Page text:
HIA Stories from the Field
Oregon Health Authority
Reducing Greenhouse Gases
Under a 2007 law passed by the state legislature, Oregon has one of the most ambitious greenhouse gas reduction timelines in the nation. To meet the law’s reduction requirements, the Portland metropolitan regional government (Metro) created the Climate Smart Communities Scenarios (CSCS) planning project.
The CSCS project looks at different combinations of transportation and land-use policies that Metro could use to reduce greenhouse gas emissions in the Portland area. These groups of potential actions, or “scenarios,” combine various reduction measures like improving public transit, designing walkable neighborhoods, and using pricing policies, such as a carbon tax or road use fee, to discourage car use.
The Oregon Health Authority (OHA) is a recipient of the Centers for Disease Control and Prevention “Health Impact Assessment to Foster Healthy Community Design” grant. Metro partnered with OHA on a Health Impact Assessment (HIA) to bring public health and health equity considerations to the CSCS project as the regional government developed its top three scenarios. The HIA also created a list of health criteria for Metro to consider when they select their best scenario choice to enact in 2014.
“HIA was a perfect fit for the CSCS project,” says Andrea Hamberg, the HIA Program Coordinator at OHA. “The scenario planning strategy that Metro used asks questions like, ‘What do we want the future to look like? What steps should we take now in order to get there?’ And HIA is a way to find some answers—it looks at how decisions made today can change public health in the future.”
Co-Benefits Increase Support
The results of the HIA suggest that some measures to reduce greenhouse gas emissions can also improve public health. The HIA especially recommends strategies that create incentives for residents to walk or bike, and that ensure safety by making streets friendly to pedestrians and cyclists. Not only do these strategies reduce greenhouse gas emissions, they also reduce health issues related to air pollution, make residents more physically active, and decrease the number of people hurt or killed by car crashes.
The HIA also focuses on equity, making sure that the added benefits from reducing emissions improve health across all groups. For example, the results reveal that reducing car use makes air quality better, both for drivers and for the residents of low-income neighborhoods located near high-traffic areas.
Identifying these co-benefits has been a large part of the HIA’s success. “This decision impacts three counties and 25 cities, and all these jurisdictions must agree,” says Hamberg. “Learning the co-benefits of certain policies has really boosted the support for implementing them.”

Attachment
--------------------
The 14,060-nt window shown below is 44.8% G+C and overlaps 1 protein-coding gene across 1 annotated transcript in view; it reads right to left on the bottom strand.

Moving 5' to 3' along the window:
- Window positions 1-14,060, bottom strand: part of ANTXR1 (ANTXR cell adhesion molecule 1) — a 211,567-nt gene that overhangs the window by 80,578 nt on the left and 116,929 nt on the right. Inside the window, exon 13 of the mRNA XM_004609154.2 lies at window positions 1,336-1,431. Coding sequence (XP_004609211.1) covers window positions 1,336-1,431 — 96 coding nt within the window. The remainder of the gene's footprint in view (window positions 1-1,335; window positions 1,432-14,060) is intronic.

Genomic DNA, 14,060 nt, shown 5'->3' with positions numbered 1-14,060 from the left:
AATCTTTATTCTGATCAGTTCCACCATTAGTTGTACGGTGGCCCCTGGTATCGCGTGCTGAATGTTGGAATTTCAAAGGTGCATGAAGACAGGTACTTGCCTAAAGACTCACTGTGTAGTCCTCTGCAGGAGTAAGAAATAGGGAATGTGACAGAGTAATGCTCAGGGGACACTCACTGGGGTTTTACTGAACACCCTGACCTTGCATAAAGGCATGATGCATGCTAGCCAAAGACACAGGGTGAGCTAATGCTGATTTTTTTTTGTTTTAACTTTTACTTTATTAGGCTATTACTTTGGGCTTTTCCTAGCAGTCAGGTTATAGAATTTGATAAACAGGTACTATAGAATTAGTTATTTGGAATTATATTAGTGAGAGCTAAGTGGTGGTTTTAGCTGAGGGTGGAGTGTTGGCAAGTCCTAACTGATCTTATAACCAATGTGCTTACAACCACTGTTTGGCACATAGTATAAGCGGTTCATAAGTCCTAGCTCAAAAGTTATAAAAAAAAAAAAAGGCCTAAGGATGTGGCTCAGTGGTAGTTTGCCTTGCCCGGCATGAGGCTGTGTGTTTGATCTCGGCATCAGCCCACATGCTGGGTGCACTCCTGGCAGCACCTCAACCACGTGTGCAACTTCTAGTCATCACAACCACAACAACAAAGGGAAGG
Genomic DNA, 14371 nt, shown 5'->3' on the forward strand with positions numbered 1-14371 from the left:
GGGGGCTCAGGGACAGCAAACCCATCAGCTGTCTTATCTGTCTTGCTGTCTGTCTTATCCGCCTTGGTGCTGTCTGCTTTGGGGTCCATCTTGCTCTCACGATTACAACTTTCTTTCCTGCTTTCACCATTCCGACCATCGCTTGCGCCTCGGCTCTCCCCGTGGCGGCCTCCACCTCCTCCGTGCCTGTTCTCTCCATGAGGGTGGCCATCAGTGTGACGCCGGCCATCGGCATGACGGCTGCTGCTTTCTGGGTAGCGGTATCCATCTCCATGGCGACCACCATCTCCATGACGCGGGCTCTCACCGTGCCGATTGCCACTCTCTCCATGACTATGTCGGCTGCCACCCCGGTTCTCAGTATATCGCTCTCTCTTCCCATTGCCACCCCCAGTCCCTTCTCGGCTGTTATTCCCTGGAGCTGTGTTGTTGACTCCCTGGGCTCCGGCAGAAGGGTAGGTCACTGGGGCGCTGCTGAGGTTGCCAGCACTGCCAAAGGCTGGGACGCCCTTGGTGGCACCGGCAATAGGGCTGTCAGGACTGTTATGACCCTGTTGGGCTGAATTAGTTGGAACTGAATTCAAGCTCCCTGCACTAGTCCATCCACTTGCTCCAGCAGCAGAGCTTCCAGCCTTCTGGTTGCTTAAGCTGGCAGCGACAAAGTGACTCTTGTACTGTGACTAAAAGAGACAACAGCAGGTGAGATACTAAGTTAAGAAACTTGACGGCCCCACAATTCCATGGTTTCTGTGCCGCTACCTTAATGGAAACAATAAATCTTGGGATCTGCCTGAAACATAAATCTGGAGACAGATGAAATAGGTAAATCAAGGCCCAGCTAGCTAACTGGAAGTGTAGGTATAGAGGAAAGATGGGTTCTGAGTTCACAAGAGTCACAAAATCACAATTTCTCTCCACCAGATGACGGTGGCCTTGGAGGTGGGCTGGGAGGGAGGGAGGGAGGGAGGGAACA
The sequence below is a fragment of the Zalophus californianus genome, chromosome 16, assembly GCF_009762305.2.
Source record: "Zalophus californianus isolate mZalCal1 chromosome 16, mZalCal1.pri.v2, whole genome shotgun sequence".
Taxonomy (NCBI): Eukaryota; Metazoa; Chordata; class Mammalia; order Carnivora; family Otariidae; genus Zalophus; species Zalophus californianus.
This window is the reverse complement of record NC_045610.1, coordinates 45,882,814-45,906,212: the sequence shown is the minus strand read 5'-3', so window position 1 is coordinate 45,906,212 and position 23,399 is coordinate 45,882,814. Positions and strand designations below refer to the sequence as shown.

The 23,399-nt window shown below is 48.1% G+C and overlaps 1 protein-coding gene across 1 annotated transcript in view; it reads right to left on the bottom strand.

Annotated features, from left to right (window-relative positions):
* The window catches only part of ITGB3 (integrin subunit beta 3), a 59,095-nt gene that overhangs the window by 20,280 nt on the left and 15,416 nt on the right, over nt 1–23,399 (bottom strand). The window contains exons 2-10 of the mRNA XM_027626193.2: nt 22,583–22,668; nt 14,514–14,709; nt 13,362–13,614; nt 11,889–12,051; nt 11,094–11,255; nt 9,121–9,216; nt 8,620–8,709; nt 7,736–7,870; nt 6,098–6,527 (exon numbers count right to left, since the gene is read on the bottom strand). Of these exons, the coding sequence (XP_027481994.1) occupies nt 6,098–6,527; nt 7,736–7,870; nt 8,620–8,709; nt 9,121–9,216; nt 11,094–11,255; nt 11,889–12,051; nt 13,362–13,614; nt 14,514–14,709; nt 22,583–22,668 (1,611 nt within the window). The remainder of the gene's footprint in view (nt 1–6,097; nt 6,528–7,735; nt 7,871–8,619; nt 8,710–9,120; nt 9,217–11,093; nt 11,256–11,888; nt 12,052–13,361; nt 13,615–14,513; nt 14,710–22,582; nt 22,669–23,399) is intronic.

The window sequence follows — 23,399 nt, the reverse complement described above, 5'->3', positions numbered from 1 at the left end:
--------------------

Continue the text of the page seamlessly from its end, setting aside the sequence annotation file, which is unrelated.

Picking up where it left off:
A Story of Success
The CSCS project is now in its final phase, and the effects of the HIA look promising. Metro’s top three scenarios were approved in May 2013 and the finalized list of criteria for choosing the best scenario includes the health-based criteria recommended by the HIA. Hamberg considers this a significant success and hopes other organizations will follow Metro’s lead in collaborating with OHA on HIAs.
In fact, the impact of this HIA already extends past the CSCS project and the Metro region. Another Oregon metropolitan planning body, the Lane Council of Governments, is using the CSCS project HIA as a model while creating its own list of criteria for choosing a greenhouse gas reduction plan.
“The Climate Smart Communities Scenarios HIA has really bolstered OHA’s partnership with Metro,” she says. “Now we at OHA better understand Metro’s work, and Metro better understands health and equity. The HIA got more people thinking about health in decision-making, and that’s a benefit that is impossible to quantify.”
HIA for the Future
Hamberg believes that HIA is important because it helps professionals in various fields think about the impact of their work on public health, often for the first time.
“My favorite moments in HIA work are light-bulb moments,” she says. “I was at an HIA training with a planner who worked right near the county health department, but had never had a professional conversation with the staff there. He spent the first few hours of training shaking his head, saying, ‘I don’t understand why I have to be here.’
“Then, three hours in, we were asking people to voice their ideas on what affects health in the county, and all of a sudden I saw a light-bulb go off in his head. It was like he said, ‘Oh, I get it now! Everything I do has an impact on health.’ I just loved that moment. I don’t think he ever considered public health before working with HIA.”
Hamberg believes that using HIA to help decision-makers consider the impact of potential projects and policies on public health is crucial in reducing healthcare costs.
“Decision-makers need to understand the costs associated with poor public health, costs that will keep climbing unless we act to prevent that from happening. Acting now will pay huge dividends in the future. It’s like that old saying, ‘When is the best time to plant a tree? 20 years ago.’ We can’t go back and do that, but the second-best time is now.”